Lebanese city opens Christmas market despite economic crunch

The coastal city of Batroun has witnessed a tourism boom amid the poverty and power cuts plaguing other parts of the struggling country

Lebanese town shrugs off economic crisis at Christmas fair

Lebanese town shrugs off economic crisis at Christmas fair
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As the Lebanese capital languishes in darkness, Christmas festivities in the Northern coastal home town of President Michel Aoun's powerful son-in-law are bold and bright.

The sound of carols and the smell of roasted chestnuts filled the squares and the old souq of Batroun as hundreds of people gathered in front of Saint-Estephan Church on Saturday to celebrate the opening of a Christmas market despite Lebanon's nationwide financial meltdown.

The cash-strapped government has been unable to provide more than two or three hours of power a day across the country.

The opening of the market highlights the rare case of a city that has seen a tourism boom even as the country's economy collapses.

“Every year we shall meet again here, and Batroun will be one of the world’s Christmas capitals, like Strasbourg in France,” MP and former minister Gebran Bassil told a crowd in front of the Batroun church.

Mr Bassil, the leader of Lebanon’s largest Christian party, is a controversial presidential aspirant because he is a close ally of the Iran-backed militant group, Hezbollah.

An MP for Batroun, 55 kilometres north of Beirut, Mr Bassil was hit by US sanctions for corruption last year.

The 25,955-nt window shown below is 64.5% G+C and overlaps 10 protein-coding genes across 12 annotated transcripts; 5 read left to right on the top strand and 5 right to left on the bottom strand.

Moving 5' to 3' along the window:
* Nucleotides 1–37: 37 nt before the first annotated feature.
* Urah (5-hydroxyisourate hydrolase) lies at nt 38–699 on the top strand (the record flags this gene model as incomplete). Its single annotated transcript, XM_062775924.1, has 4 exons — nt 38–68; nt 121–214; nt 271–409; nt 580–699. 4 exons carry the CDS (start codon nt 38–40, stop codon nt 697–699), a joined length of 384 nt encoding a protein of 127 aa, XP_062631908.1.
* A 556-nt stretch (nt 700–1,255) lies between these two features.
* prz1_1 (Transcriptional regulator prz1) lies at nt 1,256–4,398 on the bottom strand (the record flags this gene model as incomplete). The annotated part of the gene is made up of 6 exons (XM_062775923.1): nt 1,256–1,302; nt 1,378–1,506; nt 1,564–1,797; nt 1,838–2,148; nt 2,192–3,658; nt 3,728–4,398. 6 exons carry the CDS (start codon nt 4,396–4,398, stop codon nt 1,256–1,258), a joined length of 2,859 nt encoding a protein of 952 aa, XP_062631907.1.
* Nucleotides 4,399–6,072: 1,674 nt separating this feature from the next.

The presidential and parliamentary elections are due in Lebanon next year.

The international community has repeatedly accused Lebanese politicians of inaction in the face of their country's financial collapse, which was largely triggered by decades of corruption and economic mismanagement.

Festive season celebrations in ancient coastal cities like Byblos and Batroun have always succeeded in attracting domestic and regional tourists.

Vendors and market-goers said they are just happy that they can enjoy the holiday spirit and forget their daily hardships.

Odette Chehade, 38, was selling lollipops and sweets in the old Batroun souq. In its small alleys, market-goers can buy artisanal bread, visit high-end restaurants or simply wander around chic art galleries.

The narrow street where she set up shop was full of people, children and tuk-tuks.

“People just want to live, be happy and feel the Christmas spirit,” the mother-of-two says, handing a lollipop to a customer from her tidy stand.

“Everyone feels down right now, but we want to try and live in the Christmas spirit.”

Batroun is a beach and party destination during the summer. The city still attracts people from all over Lebanon during the winter season.

Arielle, 37, says she drove all the way from Beirut to see the market.

“This is the first time my son has experienced a Christmas market; he is so very happy,” she says, eyes beaming with joy.

“Batroun was always lively but it was not like this before. This is the first time they have organised such a big event.”

The organiser of the Batroun Christmas Capital event, Francois Baraket, plans to double the market’s capacity from the 83 vendors who took part this year. Mr Baraket aims to have more than 200 vendors during Christmas 2022, he said at the opening ceremony.

This year's event was financed by the municipality, private-sector sponsors and the Batroun traders' association.

Mr Baraket's plans for expansion echo claims by Walid Nassar, Lebanon’s Tourism Minister, that Batroun has become a hub for tourism in the country. He attributes this achievement to efforts by Mayor Marcelino Al Harek and Mr Bassil, who chose him for his post.

The Tourism Ministry started a campaign last month to promote the country. Its slogan was: "Lebanon: I love you in your madness."

“Lebanon is extreme in everything,” the minister told the crowd in Batroun.

“It would be impossible anywhere else to see such preparations and such a big gathering of people in these economic circumstances.”

Updated: December 05, 2021, 1:37 PM